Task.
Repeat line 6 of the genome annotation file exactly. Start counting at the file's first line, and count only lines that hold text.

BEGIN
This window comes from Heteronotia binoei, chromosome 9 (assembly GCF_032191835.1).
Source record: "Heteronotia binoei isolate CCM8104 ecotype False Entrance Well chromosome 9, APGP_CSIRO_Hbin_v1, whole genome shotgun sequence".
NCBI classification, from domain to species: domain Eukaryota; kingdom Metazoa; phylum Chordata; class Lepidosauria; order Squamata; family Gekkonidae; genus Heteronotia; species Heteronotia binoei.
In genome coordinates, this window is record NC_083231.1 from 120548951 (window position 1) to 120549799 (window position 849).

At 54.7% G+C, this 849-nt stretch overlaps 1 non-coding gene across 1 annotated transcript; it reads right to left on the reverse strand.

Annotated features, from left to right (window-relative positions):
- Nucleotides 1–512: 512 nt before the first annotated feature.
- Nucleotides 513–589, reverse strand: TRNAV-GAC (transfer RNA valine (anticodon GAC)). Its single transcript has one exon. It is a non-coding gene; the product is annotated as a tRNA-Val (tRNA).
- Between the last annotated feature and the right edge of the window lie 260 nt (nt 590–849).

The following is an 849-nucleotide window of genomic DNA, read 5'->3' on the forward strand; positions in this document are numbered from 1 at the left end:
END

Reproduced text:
Annotated features, from left to right (window-relative positions):